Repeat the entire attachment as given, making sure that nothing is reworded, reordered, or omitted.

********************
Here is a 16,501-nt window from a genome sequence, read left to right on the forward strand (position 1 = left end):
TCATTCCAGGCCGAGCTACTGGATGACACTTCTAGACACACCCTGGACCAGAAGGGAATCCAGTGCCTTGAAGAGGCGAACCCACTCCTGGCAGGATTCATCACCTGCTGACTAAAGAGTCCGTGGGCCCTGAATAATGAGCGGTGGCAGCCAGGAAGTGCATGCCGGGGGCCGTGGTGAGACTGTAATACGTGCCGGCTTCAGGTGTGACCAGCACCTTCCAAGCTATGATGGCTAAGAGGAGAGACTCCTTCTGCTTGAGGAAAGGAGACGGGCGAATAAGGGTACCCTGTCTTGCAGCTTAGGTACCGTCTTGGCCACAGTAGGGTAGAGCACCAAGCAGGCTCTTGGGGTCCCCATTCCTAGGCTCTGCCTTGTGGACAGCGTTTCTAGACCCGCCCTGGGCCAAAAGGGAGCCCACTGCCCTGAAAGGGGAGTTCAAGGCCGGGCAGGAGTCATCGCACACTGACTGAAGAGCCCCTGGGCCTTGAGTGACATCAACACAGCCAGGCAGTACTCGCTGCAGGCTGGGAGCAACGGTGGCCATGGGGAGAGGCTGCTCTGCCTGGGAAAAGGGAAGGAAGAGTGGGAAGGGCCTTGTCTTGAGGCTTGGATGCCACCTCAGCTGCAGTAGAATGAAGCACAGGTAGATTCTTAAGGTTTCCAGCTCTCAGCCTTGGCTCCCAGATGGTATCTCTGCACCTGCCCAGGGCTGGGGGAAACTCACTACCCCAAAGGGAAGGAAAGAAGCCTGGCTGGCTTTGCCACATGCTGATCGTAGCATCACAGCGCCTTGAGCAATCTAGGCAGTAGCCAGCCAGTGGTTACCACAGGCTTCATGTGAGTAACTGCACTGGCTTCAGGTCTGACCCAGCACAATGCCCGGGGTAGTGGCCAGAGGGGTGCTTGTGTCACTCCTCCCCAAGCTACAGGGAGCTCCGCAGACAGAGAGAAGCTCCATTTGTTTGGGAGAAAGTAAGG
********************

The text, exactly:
Here is a 16,501-nt window from a genome sequence, read left to right on the forward strand (position 1 = left end):
TCATTCCAGGCCGAGCTACTGGATGACACTTCTAGACACACCCTGGACCAGAAGGGAATCCAGTGCCTTGAAGAGGCGAACCCACTCCTGGCAGGATTCATCACCTGCTGACTAAAGAGTCCGTGGGCCCTGAATAATGAGCGGTGGCAGCCAGGAAGTGCATGCCGGGGGCCGTGGTGAGACTGTAATACGTGCCGGCTTCAGGTGTGACCAGCACCTTCCAAGCTATGATGGCTAAGAGGAGAGACTCCTTCTGCTTGAGGAAAGGAGACGGGCGAATAAGGGTACCCTGTCTTGCAGCTTAGGTACCGTCTTGGCCACAGTAGGGTAGAGCACCAAGCAGGCTCTTGGGGTCCCCATTCCTAGGCTCTGCCTTGTGGACAGCGTTTCTAGACCCGCCCTGGGCCAAAAGGGAGCCCACTGCCCTGAAAGGGGAGTTCAAGGCCGGGCAGGAGTCATCGCACACTGACTGAAGAGCCCCTGGGCCTTGAGTGACATCAACACAGCCAGGCAGTACTCGCTGCAGGCTGGGAGCAACGGTGGCCATGGGGAGAGGCTGCTCTGCCTGGGAAAAGGGAAGGAAGAGTGGGAAGGGCCTTGTCTTGAGGCTTGGATGCCACCTCAGCTGCAGTAGAATGAAGCACAGGTAGATTCTTAAGGTTTCCAGCTCTCAGCCTTGGCTCCCAGATGGTATCTCTGCACCTGCCCAGGGCTGGGGGAAACTCACTACCCCAAAGGGAAGGAAAGAAGCCTGGCTGGCTTTGCCACATGCTGATCGTAGCATCACAGCGCCTTGAGCAATCTAGGCAGTAGCCAGCCAGTGGTTACCACAGGCTTCATGTGAGTAACTGCACTGGCTTCAGGTCTGACCCAGCACAATGCCCGGGGTAGTGGCCAGAGGGGTGCTTGTGTCACTCCTCCCCAAGCTACAGGGAGCTCCGCAGACAGAGAGAAGCTCCATTTGTTTGGGAGAAAGTAAGG